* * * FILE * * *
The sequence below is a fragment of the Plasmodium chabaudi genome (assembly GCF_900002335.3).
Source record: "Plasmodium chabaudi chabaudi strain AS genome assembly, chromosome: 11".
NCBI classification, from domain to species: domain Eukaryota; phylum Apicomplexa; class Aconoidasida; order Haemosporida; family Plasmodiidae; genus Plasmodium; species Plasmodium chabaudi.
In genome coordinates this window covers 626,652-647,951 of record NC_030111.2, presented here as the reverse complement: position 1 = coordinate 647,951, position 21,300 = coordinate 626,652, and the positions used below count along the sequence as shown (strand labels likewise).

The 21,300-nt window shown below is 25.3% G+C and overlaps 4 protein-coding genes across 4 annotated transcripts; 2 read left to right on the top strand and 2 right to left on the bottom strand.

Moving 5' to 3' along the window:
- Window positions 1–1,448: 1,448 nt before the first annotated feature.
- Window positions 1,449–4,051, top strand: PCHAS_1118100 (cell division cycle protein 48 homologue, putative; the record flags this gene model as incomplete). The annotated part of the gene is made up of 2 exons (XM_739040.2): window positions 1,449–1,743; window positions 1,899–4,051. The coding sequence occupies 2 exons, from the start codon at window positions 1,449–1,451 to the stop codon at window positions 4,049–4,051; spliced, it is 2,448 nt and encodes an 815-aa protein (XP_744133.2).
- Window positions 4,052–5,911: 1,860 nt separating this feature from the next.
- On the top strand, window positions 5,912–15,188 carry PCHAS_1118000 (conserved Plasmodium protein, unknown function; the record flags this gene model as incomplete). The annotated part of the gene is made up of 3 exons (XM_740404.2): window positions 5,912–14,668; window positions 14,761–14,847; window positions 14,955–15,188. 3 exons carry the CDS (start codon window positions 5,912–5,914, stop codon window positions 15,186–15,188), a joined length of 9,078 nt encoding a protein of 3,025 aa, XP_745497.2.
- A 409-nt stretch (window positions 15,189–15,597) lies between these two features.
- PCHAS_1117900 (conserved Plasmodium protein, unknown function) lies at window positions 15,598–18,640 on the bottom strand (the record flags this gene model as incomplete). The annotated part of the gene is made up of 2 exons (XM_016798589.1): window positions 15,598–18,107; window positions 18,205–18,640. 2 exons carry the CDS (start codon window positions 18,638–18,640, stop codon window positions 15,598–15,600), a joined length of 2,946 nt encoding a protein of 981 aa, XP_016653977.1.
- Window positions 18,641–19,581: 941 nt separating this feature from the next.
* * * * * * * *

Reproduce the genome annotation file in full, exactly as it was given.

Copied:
The sequence below is a fragment of the Plasmodium chabaudi genome (assembly GCF_900002335.3).
Source record: "Plasmodium chabaudi chabaudi strain AS genome assembly, chromosome: 11".
NCBI classification, from domain to species: domain Eukaryota; phylum Apicomplexa; class Aconoidasida; order Haemosporida; family Plasmodiidae; genus Plasmodium; species Plasmodium chabaudi.
In genome coordinates this window covers 626,652-647,951 of record NC_030111.2, presented here as the reverse complement: position 1 = coordinate 647,951, position 21,300 = coordinate 626,652, and the positions used below count along the sequence as shown (strand labels likewise).

The 21,300-nt window shown below is 25.3% G+C and overlaps 4 protein-coding genes across 4 annotated transcripts; 2 read left to right on the top strand and 2 right to left on the bottom strand.

Moving 5' to 3' along the window:
- Window positions 1–1,448: 1,448 nt before the first annotated feature.
- Window positions 1,449–4,051, top strand: PCHAS_1118100 (cell division cycle protein 48 homologue, putative; the record flags this gene model as incomplete). The annotated part of the gene is made up of 2 exons (XM_739040.2): window positions 1,449–1,743; window positions 1,899–4,051. The coding sequence occupies 2 exons, from the start codon at window positions 1,449–1,451 to the stop codon at window positions 4,049–4,051; spliced, it is 2,448 nt and encodes an 815-aa protein (XP_744133.2).
- Window positions 4,052–5,911: 1,860 nt separating this feature from the next.
- On the top strand, window positions 5,912–15,188 carry PCHAS_1118000 (conserved Plasmodium protein, unknown function; the record flags this gene model as incomplete). The annotated part of the gene is made up of 3 exons (XM_740404.2): window positions 5,912–14,668; window positions 14,761–14,847; window positions 14,955–15,188. 3 exons carry the CDS (start codon window positions 5,912–5,914, stop codon window positions 15,186–15,188), a joined length of 9,078 nt encoding a protein of 3,025 aa, XP_745497.2.
- A 409-nt stretch (window positions 15,189–15,597) lies between these two features.
- PCHAS_1117900 (conserved Plasmodium protein, unknown function) lies at window positions 15,598–18,640 on the bottom strand (the record flags this gene model as incomplete). The annotated part of the gene is made up of 2 exons (XM_016798589.1): window positions 15,598–18,107; window positions 18,205–18,640. 2 exons carry the CDS (start codon window positions 18,638–18,640, stop codon window positions 15,598–15,600), a joined length of 2,946 nt encoding a protein of 981 aa, XP_016653977.1.
- Window positions 18,641–19,581: 941 nt separating this feature from the next.